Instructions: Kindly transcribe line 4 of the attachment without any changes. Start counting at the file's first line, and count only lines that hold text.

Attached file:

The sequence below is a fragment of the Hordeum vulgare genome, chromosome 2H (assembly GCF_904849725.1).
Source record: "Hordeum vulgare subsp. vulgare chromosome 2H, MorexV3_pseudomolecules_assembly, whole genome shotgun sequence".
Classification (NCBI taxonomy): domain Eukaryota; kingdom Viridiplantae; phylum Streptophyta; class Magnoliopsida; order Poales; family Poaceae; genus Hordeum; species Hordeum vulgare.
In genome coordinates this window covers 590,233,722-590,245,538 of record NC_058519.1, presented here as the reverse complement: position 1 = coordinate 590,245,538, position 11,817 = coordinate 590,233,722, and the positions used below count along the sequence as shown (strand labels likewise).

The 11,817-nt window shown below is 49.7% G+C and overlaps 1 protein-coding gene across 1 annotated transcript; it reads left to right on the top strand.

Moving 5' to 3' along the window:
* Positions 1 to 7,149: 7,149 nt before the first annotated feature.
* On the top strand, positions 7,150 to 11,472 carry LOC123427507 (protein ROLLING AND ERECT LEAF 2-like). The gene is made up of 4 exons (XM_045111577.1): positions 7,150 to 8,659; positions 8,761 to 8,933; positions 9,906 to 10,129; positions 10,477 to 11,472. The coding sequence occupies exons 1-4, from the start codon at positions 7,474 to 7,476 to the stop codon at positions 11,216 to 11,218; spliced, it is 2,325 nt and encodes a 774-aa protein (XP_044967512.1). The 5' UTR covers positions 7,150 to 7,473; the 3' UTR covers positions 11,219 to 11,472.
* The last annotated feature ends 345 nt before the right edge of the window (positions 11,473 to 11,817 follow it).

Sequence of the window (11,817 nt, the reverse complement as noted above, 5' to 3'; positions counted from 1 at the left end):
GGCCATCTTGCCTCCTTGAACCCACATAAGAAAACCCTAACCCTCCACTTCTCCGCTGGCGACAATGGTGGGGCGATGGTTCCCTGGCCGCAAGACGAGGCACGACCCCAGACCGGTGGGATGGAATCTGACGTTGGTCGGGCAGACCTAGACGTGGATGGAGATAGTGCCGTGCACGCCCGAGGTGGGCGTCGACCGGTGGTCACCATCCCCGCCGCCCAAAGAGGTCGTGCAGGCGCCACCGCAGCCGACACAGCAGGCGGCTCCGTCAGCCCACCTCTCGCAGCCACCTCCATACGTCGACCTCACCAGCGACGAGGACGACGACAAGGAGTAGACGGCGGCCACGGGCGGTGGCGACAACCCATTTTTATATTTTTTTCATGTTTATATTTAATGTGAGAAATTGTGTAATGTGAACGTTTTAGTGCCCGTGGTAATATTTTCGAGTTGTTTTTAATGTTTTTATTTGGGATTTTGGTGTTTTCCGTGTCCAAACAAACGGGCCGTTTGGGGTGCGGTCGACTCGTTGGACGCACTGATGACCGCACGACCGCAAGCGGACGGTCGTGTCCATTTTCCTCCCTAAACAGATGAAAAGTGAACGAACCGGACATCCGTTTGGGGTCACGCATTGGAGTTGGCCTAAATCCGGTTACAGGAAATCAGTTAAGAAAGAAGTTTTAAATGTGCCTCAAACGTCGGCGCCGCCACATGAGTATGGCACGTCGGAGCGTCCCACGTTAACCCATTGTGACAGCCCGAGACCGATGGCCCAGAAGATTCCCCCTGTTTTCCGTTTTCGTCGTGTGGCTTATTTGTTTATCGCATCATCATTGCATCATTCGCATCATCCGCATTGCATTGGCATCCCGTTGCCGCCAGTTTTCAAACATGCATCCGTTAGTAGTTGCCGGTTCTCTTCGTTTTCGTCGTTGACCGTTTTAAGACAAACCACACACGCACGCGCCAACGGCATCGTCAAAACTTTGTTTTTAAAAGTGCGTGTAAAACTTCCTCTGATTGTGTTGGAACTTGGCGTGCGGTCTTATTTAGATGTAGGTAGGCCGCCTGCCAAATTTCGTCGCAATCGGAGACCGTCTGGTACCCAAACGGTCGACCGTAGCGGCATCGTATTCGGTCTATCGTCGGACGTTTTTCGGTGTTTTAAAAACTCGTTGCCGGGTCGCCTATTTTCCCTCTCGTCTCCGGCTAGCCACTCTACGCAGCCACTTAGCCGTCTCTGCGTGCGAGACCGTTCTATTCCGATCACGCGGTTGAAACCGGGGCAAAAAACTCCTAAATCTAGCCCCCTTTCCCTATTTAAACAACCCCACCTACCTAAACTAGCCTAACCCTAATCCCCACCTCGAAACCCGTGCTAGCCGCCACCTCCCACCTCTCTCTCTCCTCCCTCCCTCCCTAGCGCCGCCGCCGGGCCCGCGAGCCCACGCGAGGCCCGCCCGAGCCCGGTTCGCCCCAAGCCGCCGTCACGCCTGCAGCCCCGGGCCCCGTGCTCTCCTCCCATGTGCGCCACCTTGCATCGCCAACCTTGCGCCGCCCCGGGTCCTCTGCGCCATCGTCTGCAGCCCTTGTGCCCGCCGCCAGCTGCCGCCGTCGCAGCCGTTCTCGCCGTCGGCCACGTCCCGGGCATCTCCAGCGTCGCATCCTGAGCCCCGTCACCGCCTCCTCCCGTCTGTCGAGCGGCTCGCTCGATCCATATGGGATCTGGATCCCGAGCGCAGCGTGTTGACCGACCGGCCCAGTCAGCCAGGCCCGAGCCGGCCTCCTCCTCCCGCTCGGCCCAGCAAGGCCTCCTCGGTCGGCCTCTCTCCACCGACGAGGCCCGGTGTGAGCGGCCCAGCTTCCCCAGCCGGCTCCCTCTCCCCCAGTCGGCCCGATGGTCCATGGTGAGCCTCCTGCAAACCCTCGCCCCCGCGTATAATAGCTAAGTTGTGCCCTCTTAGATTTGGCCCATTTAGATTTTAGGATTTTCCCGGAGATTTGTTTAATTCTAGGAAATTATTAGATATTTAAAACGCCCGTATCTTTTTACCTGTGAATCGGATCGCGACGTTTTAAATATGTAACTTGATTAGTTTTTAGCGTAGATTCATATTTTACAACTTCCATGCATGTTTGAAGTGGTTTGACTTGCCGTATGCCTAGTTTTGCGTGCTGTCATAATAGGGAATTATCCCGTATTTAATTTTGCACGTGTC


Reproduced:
In genome coordinates this window covers 590,233,722-590,245,538 of record NC_058519.1, presented here as the reverse complement: position 1 = coordinate 590,245,538, position 11,817 = coordinate 590,233,722, and the positions used below count along the sequence as shown (strand labels likewise).